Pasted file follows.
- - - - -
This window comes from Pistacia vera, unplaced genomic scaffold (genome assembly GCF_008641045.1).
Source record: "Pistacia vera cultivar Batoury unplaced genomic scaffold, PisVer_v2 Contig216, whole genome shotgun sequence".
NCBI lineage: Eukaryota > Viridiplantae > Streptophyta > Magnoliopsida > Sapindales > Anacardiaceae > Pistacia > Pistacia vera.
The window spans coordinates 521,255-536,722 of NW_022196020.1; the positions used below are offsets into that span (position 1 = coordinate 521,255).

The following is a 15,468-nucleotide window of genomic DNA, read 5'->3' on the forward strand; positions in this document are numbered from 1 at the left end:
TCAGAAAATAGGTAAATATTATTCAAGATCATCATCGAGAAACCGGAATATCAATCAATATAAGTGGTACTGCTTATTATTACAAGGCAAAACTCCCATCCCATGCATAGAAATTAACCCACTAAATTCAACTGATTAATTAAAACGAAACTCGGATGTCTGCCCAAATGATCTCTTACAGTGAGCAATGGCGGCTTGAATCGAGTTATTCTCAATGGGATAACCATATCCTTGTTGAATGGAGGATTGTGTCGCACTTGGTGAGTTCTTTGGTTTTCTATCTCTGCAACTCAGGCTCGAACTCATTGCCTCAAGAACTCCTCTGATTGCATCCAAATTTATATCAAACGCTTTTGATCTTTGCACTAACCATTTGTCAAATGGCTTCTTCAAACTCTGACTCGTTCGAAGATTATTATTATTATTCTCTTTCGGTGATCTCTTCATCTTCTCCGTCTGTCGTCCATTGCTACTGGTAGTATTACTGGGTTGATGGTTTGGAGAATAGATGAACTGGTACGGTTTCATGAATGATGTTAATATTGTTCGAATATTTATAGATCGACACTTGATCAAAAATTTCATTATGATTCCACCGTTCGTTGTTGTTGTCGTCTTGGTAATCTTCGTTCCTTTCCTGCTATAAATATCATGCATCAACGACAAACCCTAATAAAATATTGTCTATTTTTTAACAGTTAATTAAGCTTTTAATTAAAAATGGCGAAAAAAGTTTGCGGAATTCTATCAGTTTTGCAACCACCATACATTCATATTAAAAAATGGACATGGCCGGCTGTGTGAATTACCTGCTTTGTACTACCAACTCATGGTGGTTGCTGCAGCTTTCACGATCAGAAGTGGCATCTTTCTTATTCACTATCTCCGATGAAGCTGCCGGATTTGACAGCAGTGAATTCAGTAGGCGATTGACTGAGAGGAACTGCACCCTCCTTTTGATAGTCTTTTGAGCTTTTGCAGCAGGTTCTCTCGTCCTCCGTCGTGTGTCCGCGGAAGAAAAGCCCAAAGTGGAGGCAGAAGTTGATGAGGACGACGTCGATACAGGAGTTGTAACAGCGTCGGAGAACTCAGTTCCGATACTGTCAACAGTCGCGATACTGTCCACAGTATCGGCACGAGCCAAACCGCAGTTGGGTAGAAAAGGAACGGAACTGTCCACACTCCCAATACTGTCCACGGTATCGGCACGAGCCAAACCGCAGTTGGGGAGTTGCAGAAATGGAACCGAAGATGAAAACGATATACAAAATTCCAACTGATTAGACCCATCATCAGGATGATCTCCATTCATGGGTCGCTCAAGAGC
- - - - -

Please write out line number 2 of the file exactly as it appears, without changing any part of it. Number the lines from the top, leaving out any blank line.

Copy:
Source record: "Pistacia vera cultivar Batoury unplaced genomic scaffold, PisVer_v2 Contig216, whole genome shotgun sequence".